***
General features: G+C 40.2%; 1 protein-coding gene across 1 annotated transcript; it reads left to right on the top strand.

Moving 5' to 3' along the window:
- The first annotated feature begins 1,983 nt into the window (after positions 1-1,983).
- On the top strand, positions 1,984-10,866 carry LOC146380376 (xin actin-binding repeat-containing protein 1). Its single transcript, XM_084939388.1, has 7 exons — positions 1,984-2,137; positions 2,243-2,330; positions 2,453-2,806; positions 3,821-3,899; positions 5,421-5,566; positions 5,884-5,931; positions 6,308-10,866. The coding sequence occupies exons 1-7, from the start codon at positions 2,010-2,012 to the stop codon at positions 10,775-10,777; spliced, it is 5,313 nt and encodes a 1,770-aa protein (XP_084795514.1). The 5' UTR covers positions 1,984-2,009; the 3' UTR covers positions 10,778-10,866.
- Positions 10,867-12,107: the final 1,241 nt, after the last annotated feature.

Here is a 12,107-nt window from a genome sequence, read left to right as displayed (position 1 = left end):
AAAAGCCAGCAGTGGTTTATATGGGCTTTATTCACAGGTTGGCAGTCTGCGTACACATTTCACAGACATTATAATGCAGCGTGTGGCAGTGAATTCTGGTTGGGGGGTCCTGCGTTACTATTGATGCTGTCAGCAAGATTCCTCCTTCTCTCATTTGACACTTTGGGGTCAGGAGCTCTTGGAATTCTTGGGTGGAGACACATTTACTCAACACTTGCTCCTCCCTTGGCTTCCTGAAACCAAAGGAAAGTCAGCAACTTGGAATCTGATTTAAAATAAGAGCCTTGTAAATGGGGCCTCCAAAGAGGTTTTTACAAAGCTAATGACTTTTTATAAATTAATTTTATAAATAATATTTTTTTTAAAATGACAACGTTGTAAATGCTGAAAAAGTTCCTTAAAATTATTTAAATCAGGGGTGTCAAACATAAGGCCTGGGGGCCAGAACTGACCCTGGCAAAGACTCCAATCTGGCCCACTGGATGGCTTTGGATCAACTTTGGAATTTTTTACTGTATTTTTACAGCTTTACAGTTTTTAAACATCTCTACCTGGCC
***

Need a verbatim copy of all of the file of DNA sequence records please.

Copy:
General features: G+C 40.2%; 1 protein-coding gene across 1 annotated transcript; it reads left to right on the top strand.

Moving 5' to 3' along the window:
- The first annotated feature begins 1,983 nt into the window (after positions 1-1,983).
- On the top strand, positions 1,984-10,866 carry LOC146380376 (xin actin-binding repeat-containing protein 1). Its single transcript, XM_084939388.1, has 7 exons — positions 1,984-2,137; positions 2,243-2,330; positions 2,453-2,806; positions 3,821-3,899; positions 5,421-5,566; positions 5,884-5,931; positions 6,308-10,866. The coding sequence occupies exons 1-7, from the start codon at positions 2,010-2,012 to the stop codon at positions 10,775-10,777; spliced, it is 5,313 nt and encodes a 1,770-aa protein (XP_084795514.1). The 5' UTR covers positions 1,984-2,009; the 3' UTR covers positions 10,778-10,866.
- Positions 10,867-12,107: the final 1,241 nt, after the last annotated feature.

Here is a 12,107-nt window from a genome sequence, read left to right as displayed (position 1 = left end):
AAAAGCCAGCAGTGGTTTATATGGGCTTTATTCACAGGTTGGCAGTCTGCGTACACATTTCACAGACATTATAATGCAGCGTGTGGCAGTGAATTCTGGTTGGGGGGTCCTGCGTTACTATTGATGCTGTCAGCAAGATTCCTCCTTCTCTCATTTGACACTTTGGGGTCAGGAGCTCTTGGAATTCTTGGGTGGAGACACATTTACTCAACACTTGCTCCTCCCTTGGCTTCCTGAAACCAAAGGAAAGTCAGCAACTTGGAATCTGATTTAAAATAAGAGCCTTGTAAATGGGGCCTCCAAAGAGGTTTTTACAAAGCTAATGACTTTTTATAAATTAATTTTATAAATAATATTTTTTTTAAAATGACAACGTTGTAAATGCTGAAAAAGTTCCTTAAAATTATTTAAATCAGGGGTGTCAAACATAAGGCCTGGGGGCCAGAACTGACCCTGGCAAAGACTCCAATCTGGCCCACTGGATGGCTTTGGATCAACTTTGGAATTTTTTACTGTATTTTTACAGCTTTACAGTTTTTAAACATCTCTACCTGGCC